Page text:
How fast can electric go? We’re not just talking all-electric racing cars, either. Motorcycles, boats, buggies and even bar stools are pushing the limits.
“Electric motors have the advantage of instant torque, which means that you don’t have a clutch and you don’t have transmission,” said Joshua Allan, vehicle engineering manager for electric drive system maker AC Propulsion. “That kind of power can get addicting quick.”
The vehicles featured here are based on top speeds instead of acceleration. Since records are constantly being broken, these leaders could change faster than you can say, “recharge.”
In the world of quarter-mile drag racing, Bill Dube; KillaCycle was the world’s fastest electric motorcycle for a time. His wife Eva Hakansson drove it 174.05 miles per hour in 7.955 seconds at the Bandimere Speedway in 2008.
Then in October 2010, rider Larry McBride broke the record by going 177 mph on the “Rocket,” an electric drag racer custom-built by Shawn Lawless and Orange County Choppers. Dube congratulated the team, saying that he’d only been “borrowing” the record. Last spring, McBride rode the Rocket shattered his own record, going 185.46 mph at Virginia Sports Park.
Outside the drag racing arena, racer Chip Yates set an unofficial record in April by going 190.6 mph in the Mohave Mile. That’s not all. He’s said that his bike hit 227 mph once during stress testing.
In September, Dube and Hakansson will be racing a cigar-shaped electric motorcycle at the Bonneville Salt Flats in Utah. He’s hoping to “borrow” another record. “When we do a record-setting run, that all takes 7.5 cents of electricity,” he said. “Our goal is to prove to people that electrics aren’t nerdmobiles.”
Limited battery space once made it hard for production electric motorcycles to even hit highway speeds. Now that batteries are lighter and more compact, there are more choices than ever.
The EM5000, made by Liberty Electric Bikes, packs a lithium-ion-phosphate battery, can top 55 mph, has a top range between 50 and 90 miles, and retails around $5,500.
Zero Motorcycles’ street legal Zero S can hit 67 mph, has a range up to 58 miles, and costs about $10K.
The Ventrix VX-1 Li+ has a maximum speed of 68 mph, a range of 55 to 85 miles, and retails for about $14K.
Brammo, which just opened a production facility in Europe, makes the Empulse 10.0, which the company says can exceed 100 mph and go 100 miles on a single charge. Like the Ventrix, it costs about $14K.
Mission Motors’ Mission R can exceed 160 mph, but this factory bike is designed to ride against the likes of Brammo’s RR racing motorcycle on the racetrack, not the highway.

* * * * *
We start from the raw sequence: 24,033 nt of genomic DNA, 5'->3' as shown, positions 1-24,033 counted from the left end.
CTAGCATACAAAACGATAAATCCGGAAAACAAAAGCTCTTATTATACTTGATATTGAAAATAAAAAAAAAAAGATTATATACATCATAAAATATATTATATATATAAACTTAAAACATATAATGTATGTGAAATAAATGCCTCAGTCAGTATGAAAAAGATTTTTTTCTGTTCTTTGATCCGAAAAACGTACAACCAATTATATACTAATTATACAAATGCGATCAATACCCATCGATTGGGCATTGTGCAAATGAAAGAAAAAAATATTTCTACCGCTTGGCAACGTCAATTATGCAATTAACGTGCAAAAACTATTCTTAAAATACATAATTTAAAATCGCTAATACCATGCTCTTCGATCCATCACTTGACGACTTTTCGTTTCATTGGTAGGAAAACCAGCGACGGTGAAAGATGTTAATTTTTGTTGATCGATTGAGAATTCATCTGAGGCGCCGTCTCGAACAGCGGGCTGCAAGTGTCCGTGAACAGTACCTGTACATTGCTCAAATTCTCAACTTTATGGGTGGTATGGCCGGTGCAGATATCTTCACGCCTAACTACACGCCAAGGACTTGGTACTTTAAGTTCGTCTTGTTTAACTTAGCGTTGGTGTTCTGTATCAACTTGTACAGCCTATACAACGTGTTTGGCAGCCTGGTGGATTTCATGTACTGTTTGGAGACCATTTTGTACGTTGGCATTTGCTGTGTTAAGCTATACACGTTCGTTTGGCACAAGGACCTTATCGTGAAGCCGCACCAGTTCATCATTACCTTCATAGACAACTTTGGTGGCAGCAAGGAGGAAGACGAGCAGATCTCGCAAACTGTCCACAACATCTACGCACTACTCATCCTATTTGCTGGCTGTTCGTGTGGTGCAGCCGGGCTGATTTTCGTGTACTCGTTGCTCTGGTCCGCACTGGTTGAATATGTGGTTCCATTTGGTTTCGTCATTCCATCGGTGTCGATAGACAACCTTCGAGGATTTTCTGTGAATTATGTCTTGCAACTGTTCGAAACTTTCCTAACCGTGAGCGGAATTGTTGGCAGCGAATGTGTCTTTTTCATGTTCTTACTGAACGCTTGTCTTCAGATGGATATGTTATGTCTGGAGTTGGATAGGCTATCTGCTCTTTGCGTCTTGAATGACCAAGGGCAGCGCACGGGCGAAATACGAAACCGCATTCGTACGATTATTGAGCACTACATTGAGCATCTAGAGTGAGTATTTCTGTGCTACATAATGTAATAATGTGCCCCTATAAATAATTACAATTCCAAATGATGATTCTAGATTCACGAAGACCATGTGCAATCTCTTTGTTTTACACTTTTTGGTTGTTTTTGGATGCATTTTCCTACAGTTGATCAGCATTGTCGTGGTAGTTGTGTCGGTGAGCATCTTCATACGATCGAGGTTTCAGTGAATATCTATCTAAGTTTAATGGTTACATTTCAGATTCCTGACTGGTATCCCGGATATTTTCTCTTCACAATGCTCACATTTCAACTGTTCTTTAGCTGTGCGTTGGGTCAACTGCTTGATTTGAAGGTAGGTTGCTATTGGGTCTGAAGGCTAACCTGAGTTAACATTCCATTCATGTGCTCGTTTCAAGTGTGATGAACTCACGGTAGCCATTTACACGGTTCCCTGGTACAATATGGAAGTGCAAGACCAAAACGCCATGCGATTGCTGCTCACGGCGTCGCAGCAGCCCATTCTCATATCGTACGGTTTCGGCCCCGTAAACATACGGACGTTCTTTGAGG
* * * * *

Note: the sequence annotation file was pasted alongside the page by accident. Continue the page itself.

High-speed electric production motorcycles are so new that the National Electric Drag Racing Association world record is up for grabs. The current record holder is a moped that went a mere 21 mph in June. “We talked the guy in DC into it the day at the track,” said John Metric, Gulf Coast Director for NEDRA. “I think that no one has realized they could have a PMC world record quite easily.”
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In May, the Formula 1 EV, electric race car collaboration between French companies FCI and Formulec, hit speeds of over 155 miles an hour. That was enough to leave an all-electric Nissan race car prototype called NISMO RC in the dust.
There are race cars, and then there’s the Buckeye Bullet. Last year, the electric vehicle built by Ohio State University’s Center for Auto Research with an A123 Systems lithium-ion battery averaged 307.7 mph miles at the Bonneville Salt Flats. Its top speed was 320 mph.
“In order to get high speed, you need sleek aerodynamics so you’re not holding the car back,” said AC Propulsion’s Joshua Allan. “You need high power so it can cut through the wind.”
That’s just what Ohio State wants for the Venturi Buckeye Bullet 3, designed to exceed 400 mph when it debuts in 2012. They’ll have competition from Don Wales, a descendant of British speed racer Sir Malcolm Campbell aiming for 500 mph in his Bluebird Electric. He told the Global Herald he’ll try for the record in 2013.
The world record holder for an electric production car is a Tesla Roadster Sport driven by Scotty Pollacheck in July 2009 on the Portland International Raceway. He went 102.89 mph in 12.643 seconds, according to NEDRA.
Pollacheck is actually a motorcycle driver for KillaCycle, said Bill Dube. “One of the [Tesla] owners asked our driver, Scotty, if he wanted to drive it and he set a record.” Then he proceeded to beat his own record twice.
This year Nissan sought to set a speed record for going uphill backwards with its electric Leaf but officials at the Goodwood Festival of Speed in Chichester, England recently nixed the plan as too risky. Driving normally, its top speed is 90 mph.
The French automaker Venturi, which sponsors the Buckeye Bullet, unveiled its 2010 Fetish sport scar in October. According to the automaker, the vehicle can go 200 kilometers per hour — about 124 mph. Still, the official record set in the Tesla has yet to be broken.
“I look at the way that the automotive industry is going,” says AC Propulsion’s Joshua Allen. “They’re trying to make cars quieter, smoother, easier to drive, better efficiency. And just by nature, you get all of those things with an electric vehicle.”
An old Datsun? Eight wheels? No roof? Why not! Conversion and prototype electric car enthusiasts are like Back to the Future’s Doc Brown with a heavy dose of eco-geekery.
New Zealand engineer Ian Wright converted an Ariel Atom open wheel sport scar into a racing roadster with an electric motor and inverter from AC Propulsion. His Wrightspeed X1 prototype has a top speed of 104 mph, but goes 0 to 60 in 2.9 seconds. Road and Track’s Dennis Simanaitis called it “the second-quickest car I’ve ever driven in my life.”
The record holder in the National Electric Drag Racing Association’s ProStreet Conversion category is John Wayland’s converted 1972 Datsun. Driver Tim Brehm pushed the White Zombie to 123.79 mph in September 2010 at the NEDRA Nationals in Oregon. The back window read “SUCK AMPS!”